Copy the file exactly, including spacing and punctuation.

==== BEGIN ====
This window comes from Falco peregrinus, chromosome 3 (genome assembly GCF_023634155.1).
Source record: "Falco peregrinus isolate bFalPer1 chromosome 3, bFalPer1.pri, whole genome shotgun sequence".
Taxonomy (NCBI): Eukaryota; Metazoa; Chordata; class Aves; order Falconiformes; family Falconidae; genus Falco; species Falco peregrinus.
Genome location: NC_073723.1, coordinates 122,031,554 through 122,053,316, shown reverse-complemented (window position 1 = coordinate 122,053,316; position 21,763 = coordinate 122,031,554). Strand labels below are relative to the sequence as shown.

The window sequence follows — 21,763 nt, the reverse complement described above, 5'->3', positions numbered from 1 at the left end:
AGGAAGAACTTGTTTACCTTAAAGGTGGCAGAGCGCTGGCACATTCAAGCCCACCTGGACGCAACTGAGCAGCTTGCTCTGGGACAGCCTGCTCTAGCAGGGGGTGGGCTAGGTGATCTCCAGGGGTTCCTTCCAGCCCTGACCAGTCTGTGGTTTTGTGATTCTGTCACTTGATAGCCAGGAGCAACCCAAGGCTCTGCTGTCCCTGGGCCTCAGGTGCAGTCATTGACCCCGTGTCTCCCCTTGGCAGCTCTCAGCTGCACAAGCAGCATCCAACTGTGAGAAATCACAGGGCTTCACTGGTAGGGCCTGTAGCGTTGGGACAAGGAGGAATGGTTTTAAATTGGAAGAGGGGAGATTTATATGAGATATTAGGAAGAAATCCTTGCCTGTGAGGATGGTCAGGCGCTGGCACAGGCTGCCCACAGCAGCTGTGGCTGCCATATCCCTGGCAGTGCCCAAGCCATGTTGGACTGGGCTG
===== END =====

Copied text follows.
This window comes from Falco peregrinus, chromosome 3 (genome assembly GCF_023634155.1).
Source record: "Falco peregrinus isolate bFalPer1 chromosome 3, bFalPer1.pri, whole genome shotgun sequence".
Taxonomy (NCBI): Eukaryota; Metazoa; Chordata; class Aves; order Falconiformes; family Falconidae; genus Falco; species Falco peregrinus.
Genome location: NC_073723.1, coordinates 122,031,554 through 122,053,316, shown reverse-complemented (window position 1 = coordinate 122,053,316; position 21,763 = coordinate 122,031,554). Strand labels below are relative to the sequence as shown.

The window sequence follows — 21,763 nt, the reverse complement described above, 5'->3', positions numbered from 1 at the left end:
AGGAAGAACTTGTTTACCTTAAAGGTGGCAGAGCGCTGGCACATTCAAGCCCACCTGGACGCAACTGAGCAGCTTGCTCTGGGACAGCCTGCTCTAGCAGGGGGTGGGCTAGGTGATCTCCAGGGGTTCCTTCCAGCCCTGACCAGTCTGTGGTTTTGTGATTCTGTCACTTGATAGCCAGGAGCAACCCAAGGCTCTGCTGTCCCTGGGCCTCAGGTGCAGTCATTGACCCCGTGTCTCCCCTTGGCAGCTCTCAGCTGCACAAGCAGCATCCAACTGTGAGAAATCACAGGGCTTCACTGGTAGGGCCTGTAGCGTTGGGACAAGGAGGAATGGTTTTAAATTGGAAGAGGGGAGATTTATATGAGATATTAGGAAGAAATCCTTGCCTGTGAGGATGGTCAGGCGCTGGCACAGGCTGCCCACAGCAGCTGTGGCTGCCATATCCCTGGCAGTGCCCAAGCCATGTTGGACTGGGCTG